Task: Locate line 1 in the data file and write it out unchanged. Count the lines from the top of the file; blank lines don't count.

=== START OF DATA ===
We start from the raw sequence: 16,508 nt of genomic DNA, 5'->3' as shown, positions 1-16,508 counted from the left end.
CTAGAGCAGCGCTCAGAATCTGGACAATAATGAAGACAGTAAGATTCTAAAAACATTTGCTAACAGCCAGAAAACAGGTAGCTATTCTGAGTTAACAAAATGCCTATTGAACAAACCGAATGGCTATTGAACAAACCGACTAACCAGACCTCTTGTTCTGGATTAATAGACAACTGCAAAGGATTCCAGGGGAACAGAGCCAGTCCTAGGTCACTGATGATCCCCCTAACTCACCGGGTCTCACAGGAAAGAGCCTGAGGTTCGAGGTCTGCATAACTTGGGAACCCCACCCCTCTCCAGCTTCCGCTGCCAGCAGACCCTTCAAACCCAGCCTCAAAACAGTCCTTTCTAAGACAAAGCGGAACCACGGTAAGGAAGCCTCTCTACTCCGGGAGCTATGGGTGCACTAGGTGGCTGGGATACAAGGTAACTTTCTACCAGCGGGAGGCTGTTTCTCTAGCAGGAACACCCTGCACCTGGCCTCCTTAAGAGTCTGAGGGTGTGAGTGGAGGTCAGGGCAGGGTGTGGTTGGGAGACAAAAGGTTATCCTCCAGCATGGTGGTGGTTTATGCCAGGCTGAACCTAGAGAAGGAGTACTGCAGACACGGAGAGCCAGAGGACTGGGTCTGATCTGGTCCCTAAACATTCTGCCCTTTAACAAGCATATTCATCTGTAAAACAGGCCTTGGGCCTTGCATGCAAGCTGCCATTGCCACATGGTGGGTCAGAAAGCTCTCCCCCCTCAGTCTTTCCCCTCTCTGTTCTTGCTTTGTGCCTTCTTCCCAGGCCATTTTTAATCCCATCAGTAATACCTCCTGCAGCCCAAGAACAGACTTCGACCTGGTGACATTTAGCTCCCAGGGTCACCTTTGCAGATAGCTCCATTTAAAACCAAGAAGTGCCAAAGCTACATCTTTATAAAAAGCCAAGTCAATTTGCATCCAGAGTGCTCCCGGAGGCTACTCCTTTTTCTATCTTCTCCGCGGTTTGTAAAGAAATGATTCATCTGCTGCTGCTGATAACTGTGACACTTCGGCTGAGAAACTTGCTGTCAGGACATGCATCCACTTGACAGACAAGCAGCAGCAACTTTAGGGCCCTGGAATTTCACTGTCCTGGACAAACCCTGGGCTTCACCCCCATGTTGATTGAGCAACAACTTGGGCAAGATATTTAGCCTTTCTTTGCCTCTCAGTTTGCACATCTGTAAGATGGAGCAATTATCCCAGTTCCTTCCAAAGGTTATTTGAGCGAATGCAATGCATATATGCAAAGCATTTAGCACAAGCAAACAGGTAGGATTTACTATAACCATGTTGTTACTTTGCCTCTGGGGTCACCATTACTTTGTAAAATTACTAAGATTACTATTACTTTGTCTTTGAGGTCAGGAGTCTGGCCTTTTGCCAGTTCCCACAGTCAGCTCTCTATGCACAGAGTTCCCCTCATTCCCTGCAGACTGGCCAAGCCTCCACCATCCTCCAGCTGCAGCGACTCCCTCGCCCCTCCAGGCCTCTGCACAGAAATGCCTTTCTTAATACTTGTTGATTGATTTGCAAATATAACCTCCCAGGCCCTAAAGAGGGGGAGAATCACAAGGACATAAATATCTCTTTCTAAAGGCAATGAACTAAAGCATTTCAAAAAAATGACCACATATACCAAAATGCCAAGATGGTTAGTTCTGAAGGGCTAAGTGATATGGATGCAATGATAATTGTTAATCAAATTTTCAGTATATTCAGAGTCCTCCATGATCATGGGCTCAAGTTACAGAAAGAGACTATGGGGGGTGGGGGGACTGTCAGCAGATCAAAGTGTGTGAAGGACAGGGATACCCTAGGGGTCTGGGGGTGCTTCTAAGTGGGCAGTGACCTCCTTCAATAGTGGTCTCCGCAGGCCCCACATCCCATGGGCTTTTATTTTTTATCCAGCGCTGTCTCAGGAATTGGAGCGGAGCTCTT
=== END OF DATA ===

We start from the raw sequence: 16,508 nt of genomic DNA, 5'->3' as shown, positions 1-16,508 counted from the left end.